BRIJLAL GUPTA J. - This is an income-tax reference under section 66(1) of the Act. The question which has been referred to this court for opinion is 'Whether, on the facts and in the circumstances of the case, the sum of Rs. 5,347 was income arising to the assessee during the course of the business and liable to tax?'
The facts giving rise to the reference are that during the previous year relevant to the assessment year 1950-51, the assessee was given a sum of Rs. 16,000 by the State Government as compensation for loss and expense sustained by him by reason of the abandonment by the Government of the scheme of floating the Hind Roadways Corporation. The assessee was a motor operator and was also a dealer in motor-cars and trucks. Some time prior to the previous year the State Government decided that motor transport business should be taken over by a Corporation and should not be allowed to be done by individual operators. As the assessee had experience of motor transport business he was called upon to promote the corporation which was intended to be called the Hind Roadways Corporation. The assessee was promised the managing agency of this corporation when it came into existence. Subsequently, however, it appears that the Government decided to run roadways services by its own department and not along with private operators under the proposed corporation. Meanwhile the assessee had been devoting his time and attention and making a survey of various districts in order to organise and to bring into existence the proposed corporation. In doing so he incurred expenditure to the extent of Rs. 10,653. In his account books he credited the sum of Rs. 16,000 to the account which he styled as the 'rail-road transport account' and in this very account he debited the expense of Rs. 10,653. In these circumstances the question arose as to what was the nature of the balance in this account amounting to Rs. 5,347 and whether it was liable to be assessed to income-tax.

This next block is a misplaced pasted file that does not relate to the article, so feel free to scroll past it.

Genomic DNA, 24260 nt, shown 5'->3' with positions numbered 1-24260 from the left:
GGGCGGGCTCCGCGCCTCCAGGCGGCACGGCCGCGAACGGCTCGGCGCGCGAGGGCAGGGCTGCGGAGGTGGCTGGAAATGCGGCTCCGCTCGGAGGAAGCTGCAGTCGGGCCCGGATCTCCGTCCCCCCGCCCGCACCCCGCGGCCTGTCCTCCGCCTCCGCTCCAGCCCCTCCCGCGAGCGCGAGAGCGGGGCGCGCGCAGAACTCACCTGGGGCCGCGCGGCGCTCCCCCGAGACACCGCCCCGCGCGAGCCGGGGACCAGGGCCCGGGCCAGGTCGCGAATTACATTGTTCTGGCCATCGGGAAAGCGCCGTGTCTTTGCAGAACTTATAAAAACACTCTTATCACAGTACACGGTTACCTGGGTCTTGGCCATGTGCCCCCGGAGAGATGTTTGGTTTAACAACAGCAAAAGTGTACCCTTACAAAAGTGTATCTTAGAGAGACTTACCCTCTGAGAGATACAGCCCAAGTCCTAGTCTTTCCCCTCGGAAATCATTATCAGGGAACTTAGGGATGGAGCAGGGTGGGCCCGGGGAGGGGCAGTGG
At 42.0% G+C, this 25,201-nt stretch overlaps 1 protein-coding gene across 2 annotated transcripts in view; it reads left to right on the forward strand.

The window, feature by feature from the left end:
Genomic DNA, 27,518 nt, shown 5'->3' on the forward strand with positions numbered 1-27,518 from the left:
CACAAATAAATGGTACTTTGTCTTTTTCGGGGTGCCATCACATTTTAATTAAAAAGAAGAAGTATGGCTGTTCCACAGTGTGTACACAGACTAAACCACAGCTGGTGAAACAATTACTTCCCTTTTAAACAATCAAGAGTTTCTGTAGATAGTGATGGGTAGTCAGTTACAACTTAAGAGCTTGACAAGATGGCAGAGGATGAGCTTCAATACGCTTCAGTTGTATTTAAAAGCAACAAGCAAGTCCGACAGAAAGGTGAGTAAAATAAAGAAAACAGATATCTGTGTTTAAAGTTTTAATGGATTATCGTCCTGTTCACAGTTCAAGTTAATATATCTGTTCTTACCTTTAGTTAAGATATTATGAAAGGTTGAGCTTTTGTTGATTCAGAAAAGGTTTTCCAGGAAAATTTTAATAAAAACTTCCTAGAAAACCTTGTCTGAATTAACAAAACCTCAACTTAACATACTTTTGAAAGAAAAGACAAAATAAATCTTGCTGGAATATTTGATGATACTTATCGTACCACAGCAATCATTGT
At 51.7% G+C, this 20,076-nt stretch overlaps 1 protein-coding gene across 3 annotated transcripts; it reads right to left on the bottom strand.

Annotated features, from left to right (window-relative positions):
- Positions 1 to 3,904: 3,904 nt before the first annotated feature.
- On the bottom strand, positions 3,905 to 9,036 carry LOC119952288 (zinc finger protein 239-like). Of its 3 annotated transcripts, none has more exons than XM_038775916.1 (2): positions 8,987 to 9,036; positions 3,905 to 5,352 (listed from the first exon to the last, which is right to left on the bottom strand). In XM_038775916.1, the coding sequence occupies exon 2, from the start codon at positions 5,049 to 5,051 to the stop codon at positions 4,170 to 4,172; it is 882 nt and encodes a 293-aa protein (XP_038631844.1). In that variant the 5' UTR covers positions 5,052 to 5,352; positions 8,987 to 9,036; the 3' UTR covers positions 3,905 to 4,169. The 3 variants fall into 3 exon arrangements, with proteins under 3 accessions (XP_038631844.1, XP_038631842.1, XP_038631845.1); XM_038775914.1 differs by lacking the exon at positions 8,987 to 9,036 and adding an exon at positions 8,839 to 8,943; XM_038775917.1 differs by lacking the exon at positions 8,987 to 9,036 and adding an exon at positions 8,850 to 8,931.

The Income-tax Officer treated the amount of Rs. 16,000 as a business receipt and out of it allowed only a sum of Rs. 4,000 as expense and brought to tax the balance of Rs. 12,000. The assessee went up in appeal to the Appellate Assistant Commissioner of Income-tax who allowed the whole amount of Rs. 10,653 as expense but he also was of the view that the balance of Rs. 5,347 represented taxable income. The finding recorded by him in this connection was that 'the assessee had been drawn away from his normal course of business to which he could not pay the same attention as he would have normally paid'. In other words the view taken by the Appellate Assistant Commissioner was that if the assessee had not given time and attention to promoting the Hind Corporation, he would have given that time and attention to his own business and would have earned more profits represented by the amount of Rs. 5,347 and as such the amount represented profits of the business and was assessable. The assessee went up in further appeal to the Income-tax Appellate Tribunal. With regard to the findings recorded by the Appellate Assistant Commissioner the Tribunal only observe :
'The facts relating to this receipt (Rs. 5,347) have been very elaborately discussed in the order of the Appellate Assistant Commissioner in paragraph 2 of his order and need not be reiterated here.'
It will be seen that the Tribunal did not in so many words either affirm or overrule the findings recorded by the Appellate Assistant Commissioner. The Tribuanl only observed that it did not think it necessary to reiterate the facts relating to the receipt which had been elaborately discussed by the Appellate Assistant Commissioner. It may be that the Tribunal did really want to affirm what had been found by the Appellate Assistant Commissioner but it did not say so in its order. Thereafter, the Tribunal went on to record its own finding in the following word :